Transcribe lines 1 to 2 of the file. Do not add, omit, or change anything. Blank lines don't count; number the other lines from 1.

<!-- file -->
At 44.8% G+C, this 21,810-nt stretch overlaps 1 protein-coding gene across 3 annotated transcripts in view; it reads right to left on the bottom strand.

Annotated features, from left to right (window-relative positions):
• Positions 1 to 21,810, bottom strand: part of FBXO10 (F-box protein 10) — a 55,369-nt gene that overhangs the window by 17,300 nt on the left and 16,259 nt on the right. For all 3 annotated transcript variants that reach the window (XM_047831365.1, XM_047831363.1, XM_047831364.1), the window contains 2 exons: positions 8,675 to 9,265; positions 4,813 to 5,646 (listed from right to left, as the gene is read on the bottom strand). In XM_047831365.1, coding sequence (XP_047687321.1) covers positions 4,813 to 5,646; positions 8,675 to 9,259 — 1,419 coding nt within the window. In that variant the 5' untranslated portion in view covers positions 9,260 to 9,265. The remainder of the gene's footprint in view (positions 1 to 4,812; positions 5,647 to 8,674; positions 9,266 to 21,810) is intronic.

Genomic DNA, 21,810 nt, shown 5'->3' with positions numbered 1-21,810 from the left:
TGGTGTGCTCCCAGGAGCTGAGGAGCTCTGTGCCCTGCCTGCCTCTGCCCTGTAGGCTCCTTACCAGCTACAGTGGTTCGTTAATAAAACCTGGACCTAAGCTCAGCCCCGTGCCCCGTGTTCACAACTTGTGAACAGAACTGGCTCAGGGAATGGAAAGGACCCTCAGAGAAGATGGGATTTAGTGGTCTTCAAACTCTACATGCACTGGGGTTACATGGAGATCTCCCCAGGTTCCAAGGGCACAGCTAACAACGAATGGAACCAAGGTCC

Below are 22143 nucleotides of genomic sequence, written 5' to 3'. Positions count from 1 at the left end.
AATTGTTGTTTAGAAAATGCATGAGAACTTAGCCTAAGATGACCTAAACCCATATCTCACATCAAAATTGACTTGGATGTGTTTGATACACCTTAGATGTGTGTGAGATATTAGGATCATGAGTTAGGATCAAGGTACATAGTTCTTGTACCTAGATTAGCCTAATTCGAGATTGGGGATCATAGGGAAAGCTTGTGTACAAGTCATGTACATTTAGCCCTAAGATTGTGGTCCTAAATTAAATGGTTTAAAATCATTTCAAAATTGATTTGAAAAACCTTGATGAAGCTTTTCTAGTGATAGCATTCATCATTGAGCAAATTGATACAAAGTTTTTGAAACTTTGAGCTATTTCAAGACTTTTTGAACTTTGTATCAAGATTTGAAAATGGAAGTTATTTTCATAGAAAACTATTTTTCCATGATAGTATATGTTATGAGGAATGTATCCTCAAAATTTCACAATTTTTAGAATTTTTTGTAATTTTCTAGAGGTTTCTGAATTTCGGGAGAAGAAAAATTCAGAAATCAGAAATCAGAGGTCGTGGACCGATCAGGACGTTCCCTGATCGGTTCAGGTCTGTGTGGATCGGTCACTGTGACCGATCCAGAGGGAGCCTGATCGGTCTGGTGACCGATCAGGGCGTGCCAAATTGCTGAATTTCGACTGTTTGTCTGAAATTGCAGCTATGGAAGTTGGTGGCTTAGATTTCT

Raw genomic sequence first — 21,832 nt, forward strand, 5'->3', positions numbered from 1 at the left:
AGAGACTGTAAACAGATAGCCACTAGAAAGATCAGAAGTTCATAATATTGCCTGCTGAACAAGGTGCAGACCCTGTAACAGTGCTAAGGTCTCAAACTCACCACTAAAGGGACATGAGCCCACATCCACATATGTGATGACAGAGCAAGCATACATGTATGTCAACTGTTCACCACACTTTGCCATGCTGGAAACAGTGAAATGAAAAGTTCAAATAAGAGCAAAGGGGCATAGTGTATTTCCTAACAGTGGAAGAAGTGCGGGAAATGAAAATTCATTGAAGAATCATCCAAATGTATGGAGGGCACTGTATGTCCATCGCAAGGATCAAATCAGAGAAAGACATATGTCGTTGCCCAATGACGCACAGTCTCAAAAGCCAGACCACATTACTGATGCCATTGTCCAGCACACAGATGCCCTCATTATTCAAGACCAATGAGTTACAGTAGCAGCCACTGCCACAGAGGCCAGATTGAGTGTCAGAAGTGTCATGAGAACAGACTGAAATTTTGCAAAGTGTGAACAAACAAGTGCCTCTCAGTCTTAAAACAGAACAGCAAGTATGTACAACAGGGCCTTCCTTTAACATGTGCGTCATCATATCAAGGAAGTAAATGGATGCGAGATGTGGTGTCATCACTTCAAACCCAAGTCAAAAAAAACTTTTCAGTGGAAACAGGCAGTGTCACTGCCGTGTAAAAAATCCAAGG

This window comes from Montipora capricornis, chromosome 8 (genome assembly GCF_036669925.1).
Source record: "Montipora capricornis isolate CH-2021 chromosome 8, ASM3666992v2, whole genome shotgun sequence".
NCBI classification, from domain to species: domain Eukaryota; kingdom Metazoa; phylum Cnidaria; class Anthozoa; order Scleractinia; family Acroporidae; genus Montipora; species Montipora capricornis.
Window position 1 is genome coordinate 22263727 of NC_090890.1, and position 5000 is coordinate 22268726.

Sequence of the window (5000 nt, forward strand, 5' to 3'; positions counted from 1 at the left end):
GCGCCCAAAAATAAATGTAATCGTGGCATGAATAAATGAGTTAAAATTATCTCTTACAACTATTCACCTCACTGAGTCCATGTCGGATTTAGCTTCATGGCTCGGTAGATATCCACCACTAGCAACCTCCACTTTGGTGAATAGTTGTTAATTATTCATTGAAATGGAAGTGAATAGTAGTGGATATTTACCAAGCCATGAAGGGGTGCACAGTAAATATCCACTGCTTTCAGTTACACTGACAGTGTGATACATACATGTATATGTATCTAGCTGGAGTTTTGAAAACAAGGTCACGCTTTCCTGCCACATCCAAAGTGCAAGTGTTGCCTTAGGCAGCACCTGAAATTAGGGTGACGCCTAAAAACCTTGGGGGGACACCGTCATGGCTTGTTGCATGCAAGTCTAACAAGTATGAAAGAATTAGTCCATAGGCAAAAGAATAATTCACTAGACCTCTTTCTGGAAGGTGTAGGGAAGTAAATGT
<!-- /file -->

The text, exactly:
At 44.8% G+C, this 21,810-nt stretch overlaps 1 protein-coding gene across 3 annotated transcripts in view; it reads right to left on the bottom strand.

Annotated features, from left to right (window-relative positions):